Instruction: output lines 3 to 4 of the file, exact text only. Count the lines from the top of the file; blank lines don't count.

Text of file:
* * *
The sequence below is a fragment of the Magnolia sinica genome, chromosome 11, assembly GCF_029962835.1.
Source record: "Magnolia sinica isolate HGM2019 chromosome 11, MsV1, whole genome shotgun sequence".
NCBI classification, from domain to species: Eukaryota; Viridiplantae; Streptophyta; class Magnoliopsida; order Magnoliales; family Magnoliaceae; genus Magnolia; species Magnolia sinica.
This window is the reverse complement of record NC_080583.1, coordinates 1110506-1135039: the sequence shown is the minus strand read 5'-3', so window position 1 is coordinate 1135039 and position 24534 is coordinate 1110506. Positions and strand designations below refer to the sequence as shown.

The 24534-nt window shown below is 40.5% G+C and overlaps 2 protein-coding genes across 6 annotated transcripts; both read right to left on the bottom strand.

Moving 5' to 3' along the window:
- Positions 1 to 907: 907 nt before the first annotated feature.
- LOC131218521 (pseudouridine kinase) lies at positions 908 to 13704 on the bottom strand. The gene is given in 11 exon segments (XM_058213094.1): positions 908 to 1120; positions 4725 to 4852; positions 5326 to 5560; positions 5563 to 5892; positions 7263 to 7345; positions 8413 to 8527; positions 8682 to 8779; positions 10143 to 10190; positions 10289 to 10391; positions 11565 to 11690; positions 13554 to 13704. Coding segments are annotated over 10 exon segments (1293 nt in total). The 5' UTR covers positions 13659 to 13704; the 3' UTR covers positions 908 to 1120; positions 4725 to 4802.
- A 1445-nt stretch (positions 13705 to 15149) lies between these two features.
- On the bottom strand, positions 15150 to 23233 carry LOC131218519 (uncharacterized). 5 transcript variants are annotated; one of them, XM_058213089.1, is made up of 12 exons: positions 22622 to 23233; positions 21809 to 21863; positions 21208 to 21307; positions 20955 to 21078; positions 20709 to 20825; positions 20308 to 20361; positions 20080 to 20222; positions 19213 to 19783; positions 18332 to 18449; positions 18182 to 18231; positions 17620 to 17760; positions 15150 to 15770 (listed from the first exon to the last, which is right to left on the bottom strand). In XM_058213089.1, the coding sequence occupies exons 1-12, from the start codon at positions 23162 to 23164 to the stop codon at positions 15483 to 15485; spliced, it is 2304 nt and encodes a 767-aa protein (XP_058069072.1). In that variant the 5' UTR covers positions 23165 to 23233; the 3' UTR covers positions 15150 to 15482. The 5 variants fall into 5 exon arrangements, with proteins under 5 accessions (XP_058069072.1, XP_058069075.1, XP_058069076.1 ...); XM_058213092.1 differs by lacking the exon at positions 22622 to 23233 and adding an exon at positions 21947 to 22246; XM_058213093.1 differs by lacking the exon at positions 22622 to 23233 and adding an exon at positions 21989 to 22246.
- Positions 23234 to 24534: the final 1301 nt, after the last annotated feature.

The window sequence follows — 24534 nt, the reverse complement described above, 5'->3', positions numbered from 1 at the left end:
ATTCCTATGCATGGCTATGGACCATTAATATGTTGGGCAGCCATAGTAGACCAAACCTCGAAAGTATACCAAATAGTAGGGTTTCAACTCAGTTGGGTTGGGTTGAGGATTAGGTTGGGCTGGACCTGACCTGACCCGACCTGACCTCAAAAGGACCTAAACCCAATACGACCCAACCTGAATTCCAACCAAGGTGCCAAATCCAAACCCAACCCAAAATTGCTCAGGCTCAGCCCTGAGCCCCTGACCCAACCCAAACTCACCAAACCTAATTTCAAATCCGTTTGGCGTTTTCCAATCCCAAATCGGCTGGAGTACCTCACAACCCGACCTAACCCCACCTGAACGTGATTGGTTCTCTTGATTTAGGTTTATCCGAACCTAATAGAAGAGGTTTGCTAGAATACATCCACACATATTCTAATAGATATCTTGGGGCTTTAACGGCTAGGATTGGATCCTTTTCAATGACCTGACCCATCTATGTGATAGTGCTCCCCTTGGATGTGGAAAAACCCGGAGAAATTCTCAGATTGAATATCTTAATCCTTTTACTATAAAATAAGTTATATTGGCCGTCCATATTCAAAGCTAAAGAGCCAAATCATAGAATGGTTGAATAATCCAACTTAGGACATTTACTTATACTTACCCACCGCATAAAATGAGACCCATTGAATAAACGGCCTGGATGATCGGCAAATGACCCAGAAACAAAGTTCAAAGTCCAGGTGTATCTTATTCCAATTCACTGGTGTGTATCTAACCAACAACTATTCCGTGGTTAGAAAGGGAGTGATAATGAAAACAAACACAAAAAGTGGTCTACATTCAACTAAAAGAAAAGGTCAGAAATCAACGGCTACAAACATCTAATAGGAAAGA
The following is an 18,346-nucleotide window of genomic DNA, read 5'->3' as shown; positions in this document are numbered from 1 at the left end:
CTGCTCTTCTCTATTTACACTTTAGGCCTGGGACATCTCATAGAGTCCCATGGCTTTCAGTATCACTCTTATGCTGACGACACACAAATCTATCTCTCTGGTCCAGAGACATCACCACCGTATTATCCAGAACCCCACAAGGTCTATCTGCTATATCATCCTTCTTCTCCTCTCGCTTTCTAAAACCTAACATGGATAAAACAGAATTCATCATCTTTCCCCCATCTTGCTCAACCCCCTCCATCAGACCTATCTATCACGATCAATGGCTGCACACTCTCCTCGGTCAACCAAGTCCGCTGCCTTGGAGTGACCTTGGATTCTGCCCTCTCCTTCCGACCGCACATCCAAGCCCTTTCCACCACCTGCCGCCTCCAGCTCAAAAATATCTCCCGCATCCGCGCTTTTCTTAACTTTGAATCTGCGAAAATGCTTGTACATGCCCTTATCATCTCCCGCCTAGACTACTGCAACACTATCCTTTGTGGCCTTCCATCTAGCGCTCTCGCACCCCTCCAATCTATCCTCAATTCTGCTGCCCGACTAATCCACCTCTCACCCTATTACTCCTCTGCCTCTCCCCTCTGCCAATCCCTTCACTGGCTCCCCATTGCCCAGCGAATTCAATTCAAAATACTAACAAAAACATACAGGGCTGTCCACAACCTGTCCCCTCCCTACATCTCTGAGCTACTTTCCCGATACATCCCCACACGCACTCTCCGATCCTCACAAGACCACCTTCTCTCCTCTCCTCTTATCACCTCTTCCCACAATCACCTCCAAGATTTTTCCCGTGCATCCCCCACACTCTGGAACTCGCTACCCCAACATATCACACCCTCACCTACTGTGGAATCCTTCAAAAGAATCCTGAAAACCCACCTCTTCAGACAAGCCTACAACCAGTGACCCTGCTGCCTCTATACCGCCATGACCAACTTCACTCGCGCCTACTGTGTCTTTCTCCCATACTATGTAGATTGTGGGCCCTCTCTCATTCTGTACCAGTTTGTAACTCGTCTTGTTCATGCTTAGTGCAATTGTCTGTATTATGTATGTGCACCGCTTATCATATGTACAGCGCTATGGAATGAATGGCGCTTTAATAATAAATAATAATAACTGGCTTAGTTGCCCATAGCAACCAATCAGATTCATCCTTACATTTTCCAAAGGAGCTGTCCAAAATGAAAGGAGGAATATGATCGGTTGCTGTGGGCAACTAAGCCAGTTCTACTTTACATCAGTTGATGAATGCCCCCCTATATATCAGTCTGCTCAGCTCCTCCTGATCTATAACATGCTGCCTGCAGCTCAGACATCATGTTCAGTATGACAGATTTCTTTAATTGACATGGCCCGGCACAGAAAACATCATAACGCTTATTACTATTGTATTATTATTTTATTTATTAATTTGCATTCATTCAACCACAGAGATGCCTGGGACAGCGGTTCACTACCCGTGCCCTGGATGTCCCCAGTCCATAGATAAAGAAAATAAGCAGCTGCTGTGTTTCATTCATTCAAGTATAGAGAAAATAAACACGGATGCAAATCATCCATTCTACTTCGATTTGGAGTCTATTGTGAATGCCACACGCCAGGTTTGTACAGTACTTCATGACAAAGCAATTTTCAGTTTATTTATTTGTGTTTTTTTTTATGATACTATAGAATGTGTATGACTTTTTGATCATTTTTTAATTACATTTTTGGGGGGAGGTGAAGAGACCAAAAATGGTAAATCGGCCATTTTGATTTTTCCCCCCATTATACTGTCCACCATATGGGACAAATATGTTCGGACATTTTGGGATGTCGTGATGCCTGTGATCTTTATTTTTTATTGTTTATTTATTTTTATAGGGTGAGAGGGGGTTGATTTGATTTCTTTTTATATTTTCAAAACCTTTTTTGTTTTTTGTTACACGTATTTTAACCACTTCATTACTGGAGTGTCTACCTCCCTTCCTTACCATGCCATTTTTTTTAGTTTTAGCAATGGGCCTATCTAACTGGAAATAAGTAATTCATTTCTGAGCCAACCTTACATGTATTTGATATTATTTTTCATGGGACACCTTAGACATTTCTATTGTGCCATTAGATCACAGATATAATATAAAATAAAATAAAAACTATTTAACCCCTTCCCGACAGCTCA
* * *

NCBI classification, from domain to species: Eukaryota; Viridiplantae; Streptophyta; class Magnoliopsida; order Magnoliales; family Magnoliaceae; genus Magnolia; species Magnolia sinica.
This window is the reverse complement of record NC_080583.1, coordinates 1110506-1135039: the sequence shown is the minus strand read 5'-3', so window position 1 is coordinate 1135039 and position 24534 is coordinate 1110506. Positions and strand designations below refer to the sequence as shown.